The pylon raises from the back of the bay. The motor pivots on the pylon so the
thrust axis is always horizontal.
See https://www.facebook.com/gpgliders/videos for a number of clips of the
motor in action.
> On 20 Sep 2016, at 19:04 , Peter Champness <plchampn...@gmail.com> wrote:
> Any good links?
> I found a schematic diagram which indicates that the motor has a pusher
> folding prop. Not sure how it retracts and fits in the fuselage with the
> blades sticking up?
> On Tue, Sep 20, 2016 at 6:46 PM, Mike Borgelt
> <mborg...@borgeltinstruments.com <mailto:mborg...@borgeltinstruments.com>>
> Yes, Matt.
> Mainly that the limited diameter of the prop limits prop efficiency. In the
> chain Battery->motor->prop-> useful thrust, prop efficiency is the single
> largest loss. You'll get around 50% at the power/diameter/airspeeds we are
> dealing with here. More blades aren't necessarily better.
> I'm no fan of sustainers. For a little extra trouble make the damn thing self
> I am a little surprised at the willingness of glider pilots to accept ANY
> performance loss from the FES though. BTW a TE probe typically causes about
> 0.7% of the drag at 100 KIAS on a 400 Kg modern glider.
> The Peszke GP glider designer has his views on the matter and has made it
> clear where he stands as the GP series self launchers have retractable
> propulsion units. Having seen video of it in action I wouldn't expect any
> trouble. Seems to take about 4 seconds to extend and retract. Given the
> number of manufacturers making linear actuators in all sorts of sizes I doubt
> there is a generic problem with them. Seems to be that both Peszke and FES
> get their motor/controller/battery tech from the same source.
> Yes there is a drag penalty for the extended engine on a pylon. With proper
> design it can be minimised (I'd close the doors with the engine extended).
> The FES drag penalty in powered flight is more subtle. To produce thrust the
> air has to be accelerated through the prop. Now VERY APPROXIMATELY we are
> talking around 1.4 times the flight velocity which gives twice the drag and
> this air passes over the entire fuselage, wing root, fin and probably part of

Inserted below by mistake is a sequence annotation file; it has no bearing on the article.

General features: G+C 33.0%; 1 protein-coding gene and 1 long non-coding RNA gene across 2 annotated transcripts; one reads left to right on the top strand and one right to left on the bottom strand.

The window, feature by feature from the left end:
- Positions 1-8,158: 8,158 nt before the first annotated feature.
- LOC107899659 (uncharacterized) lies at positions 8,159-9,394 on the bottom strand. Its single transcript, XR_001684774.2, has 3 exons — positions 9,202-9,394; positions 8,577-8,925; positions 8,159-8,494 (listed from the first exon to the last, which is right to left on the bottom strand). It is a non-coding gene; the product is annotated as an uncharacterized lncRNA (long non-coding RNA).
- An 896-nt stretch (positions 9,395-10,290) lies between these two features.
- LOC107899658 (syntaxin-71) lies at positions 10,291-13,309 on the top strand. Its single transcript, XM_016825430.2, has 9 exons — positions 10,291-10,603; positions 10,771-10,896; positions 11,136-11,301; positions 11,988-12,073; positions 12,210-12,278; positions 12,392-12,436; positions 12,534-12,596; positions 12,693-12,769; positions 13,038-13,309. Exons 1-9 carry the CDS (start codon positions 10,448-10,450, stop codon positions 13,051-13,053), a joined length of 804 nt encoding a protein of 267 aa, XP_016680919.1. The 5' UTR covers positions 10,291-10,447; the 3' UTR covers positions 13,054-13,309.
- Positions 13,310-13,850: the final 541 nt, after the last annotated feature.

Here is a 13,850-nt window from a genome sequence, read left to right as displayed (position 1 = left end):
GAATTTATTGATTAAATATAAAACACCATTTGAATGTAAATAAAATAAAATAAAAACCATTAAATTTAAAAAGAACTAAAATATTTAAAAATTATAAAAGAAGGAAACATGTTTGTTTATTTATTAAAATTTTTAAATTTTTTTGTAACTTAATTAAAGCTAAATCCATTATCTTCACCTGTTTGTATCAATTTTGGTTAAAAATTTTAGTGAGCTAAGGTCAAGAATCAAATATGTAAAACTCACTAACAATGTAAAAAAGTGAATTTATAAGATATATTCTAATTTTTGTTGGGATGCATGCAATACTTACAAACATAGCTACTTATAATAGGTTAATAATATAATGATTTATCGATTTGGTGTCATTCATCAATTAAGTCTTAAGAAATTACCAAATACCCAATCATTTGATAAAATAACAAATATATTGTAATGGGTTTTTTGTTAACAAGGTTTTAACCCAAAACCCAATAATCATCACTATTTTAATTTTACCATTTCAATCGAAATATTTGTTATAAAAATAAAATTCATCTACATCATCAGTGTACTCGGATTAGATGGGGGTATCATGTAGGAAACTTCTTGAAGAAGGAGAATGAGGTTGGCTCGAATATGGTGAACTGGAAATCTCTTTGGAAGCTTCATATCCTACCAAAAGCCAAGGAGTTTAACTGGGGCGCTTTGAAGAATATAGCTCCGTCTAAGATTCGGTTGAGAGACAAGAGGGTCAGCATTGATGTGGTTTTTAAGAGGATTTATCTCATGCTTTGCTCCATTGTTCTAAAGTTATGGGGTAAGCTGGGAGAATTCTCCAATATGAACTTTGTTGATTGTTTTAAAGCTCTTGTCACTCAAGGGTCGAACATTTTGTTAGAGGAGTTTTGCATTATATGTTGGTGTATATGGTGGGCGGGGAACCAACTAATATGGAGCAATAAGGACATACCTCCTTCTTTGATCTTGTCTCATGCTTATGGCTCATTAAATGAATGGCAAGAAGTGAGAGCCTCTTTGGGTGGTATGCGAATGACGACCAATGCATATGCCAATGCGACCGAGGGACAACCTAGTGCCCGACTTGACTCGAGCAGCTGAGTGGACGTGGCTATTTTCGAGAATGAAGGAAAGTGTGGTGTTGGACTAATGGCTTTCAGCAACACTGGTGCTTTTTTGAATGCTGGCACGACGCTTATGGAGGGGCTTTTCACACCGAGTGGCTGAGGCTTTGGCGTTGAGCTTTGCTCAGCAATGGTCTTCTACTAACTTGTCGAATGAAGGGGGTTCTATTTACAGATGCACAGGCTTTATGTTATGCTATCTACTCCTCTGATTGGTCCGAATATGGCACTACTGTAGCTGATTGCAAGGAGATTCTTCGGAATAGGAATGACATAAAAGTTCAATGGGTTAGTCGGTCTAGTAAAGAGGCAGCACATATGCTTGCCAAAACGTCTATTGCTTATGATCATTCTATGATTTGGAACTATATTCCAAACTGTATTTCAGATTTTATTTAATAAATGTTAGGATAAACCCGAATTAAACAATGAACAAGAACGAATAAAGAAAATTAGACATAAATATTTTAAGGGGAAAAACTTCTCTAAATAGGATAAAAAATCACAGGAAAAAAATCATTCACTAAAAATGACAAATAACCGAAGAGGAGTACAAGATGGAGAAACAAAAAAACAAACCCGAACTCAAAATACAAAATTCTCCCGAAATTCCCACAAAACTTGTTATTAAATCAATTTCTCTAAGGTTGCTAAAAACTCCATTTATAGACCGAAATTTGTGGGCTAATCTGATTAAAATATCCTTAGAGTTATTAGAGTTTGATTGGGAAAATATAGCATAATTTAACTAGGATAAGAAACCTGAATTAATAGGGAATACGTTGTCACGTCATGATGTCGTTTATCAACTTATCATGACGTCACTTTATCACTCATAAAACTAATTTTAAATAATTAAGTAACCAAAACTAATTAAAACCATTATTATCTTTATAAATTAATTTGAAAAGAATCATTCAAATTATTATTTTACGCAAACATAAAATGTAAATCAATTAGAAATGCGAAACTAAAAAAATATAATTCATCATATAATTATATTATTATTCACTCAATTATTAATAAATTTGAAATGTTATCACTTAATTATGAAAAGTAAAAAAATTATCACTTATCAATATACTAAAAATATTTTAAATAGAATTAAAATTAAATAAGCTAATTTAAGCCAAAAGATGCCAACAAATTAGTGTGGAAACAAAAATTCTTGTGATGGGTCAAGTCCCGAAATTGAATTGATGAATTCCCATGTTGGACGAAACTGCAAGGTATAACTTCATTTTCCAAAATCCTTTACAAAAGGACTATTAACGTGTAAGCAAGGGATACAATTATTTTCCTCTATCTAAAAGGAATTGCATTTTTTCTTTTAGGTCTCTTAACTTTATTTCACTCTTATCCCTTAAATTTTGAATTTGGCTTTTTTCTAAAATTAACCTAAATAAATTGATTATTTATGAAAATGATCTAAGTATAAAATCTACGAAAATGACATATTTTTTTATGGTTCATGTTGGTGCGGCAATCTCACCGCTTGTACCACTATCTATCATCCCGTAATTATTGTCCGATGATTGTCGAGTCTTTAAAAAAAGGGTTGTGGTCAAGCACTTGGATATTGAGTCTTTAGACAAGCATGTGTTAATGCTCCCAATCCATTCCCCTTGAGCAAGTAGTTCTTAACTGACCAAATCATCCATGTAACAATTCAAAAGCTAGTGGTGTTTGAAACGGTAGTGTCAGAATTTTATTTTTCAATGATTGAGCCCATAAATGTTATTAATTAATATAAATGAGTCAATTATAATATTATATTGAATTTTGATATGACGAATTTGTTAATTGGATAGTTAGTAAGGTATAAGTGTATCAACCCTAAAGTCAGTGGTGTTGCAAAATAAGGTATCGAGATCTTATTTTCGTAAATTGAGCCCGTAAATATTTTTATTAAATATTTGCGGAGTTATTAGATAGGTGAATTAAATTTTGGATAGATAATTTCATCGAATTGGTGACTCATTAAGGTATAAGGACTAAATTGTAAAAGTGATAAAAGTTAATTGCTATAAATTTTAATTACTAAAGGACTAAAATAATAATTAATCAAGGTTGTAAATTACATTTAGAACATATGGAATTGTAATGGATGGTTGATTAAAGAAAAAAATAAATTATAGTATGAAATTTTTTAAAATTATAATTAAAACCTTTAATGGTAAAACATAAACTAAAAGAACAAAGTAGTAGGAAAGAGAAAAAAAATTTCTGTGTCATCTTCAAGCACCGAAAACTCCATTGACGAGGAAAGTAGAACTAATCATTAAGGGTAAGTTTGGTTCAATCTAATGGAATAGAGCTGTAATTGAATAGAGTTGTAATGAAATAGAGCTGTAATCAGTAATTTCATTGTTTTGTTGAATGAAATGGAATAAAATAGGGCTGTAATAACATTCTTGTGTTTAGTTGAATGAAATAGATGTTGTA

> the tailplane, though at reduced velocity for the latter. With the
> retractable pusher of the Peszke system, only over the fin and tailplane.
> Interestingly both the Peszke designer and the FES designers come from a
> model aircraft R/C glider background. As does the electric propulsion tech.
> A few other considerations:
> The system appears to weigh 40 Kg. Better have motor glider or turbo wings on
> the glider as it is all non lifting parts. Probably not an issue with recent
> gliders as I suspect all of them are built with the stronger wings to prevent
> embarrassing mistakes. They do seem to have learned about Murphy's Law since
> the Libelle aileron drives were designed.
> You can bet some idle idiot will try to unfold a prop blade on the ground.
> Will this be OK or will it cause a problem? The TOP certainly could have a
> problem if ONE of the three blades was manually opened. Two simultaneously
> was OK.
> What happened to the Australia required nose release? Only self launch on
> lightweight gliders so you'll need a tow.
> From the website: "Cell manufacturer claims that at discharging with 1C
> rating (horizontal flight) life expectancy of batteries is around 1500
> cycles. After that the battery will still have 80% of the original capacity"
> . At full power they are pulling 200 amps, around 5C., not 1C.
> DO remove the batteries for charging and put them where the house/hangar etc
> won't burn down if things go wrong. The R/C people have burned down a few
> houses and I heard of one near new VW Transporter carrying models where
> batteries were being charged and it had to stop, be abandoned and burned to
> the ground.
> I do agree with Richard Frawley that outlanding sucks for many reasons. After
> 62 real ones in farmers' fields I've had enough. Mr Lycoming willing, there
> won't be any more. Besides with the consolidation of agribusinesses,
> agricultural quarantines (remember the foot and mouth outbreak in the UK
> where cross country gliding was banned for a season?), foreign ownership and
> contamination issues with GM crops you may find that the "social licence" for
> outlanding will go away(as much as I hate that term).
> At 09:31 PM 9/19/2016, you wrote:
>> I think what Mike was referring to was not the drag of the blades in gliding
>> flight but the efficiency of the nose-mounted propellor in climb.
>> Reliability through simplicity is definitely a factor, but the FES is not
>> much good if you want to self-launch (prop clearance).
> Borgelt Instruments - design & manufacture of quality soaring instrumentation
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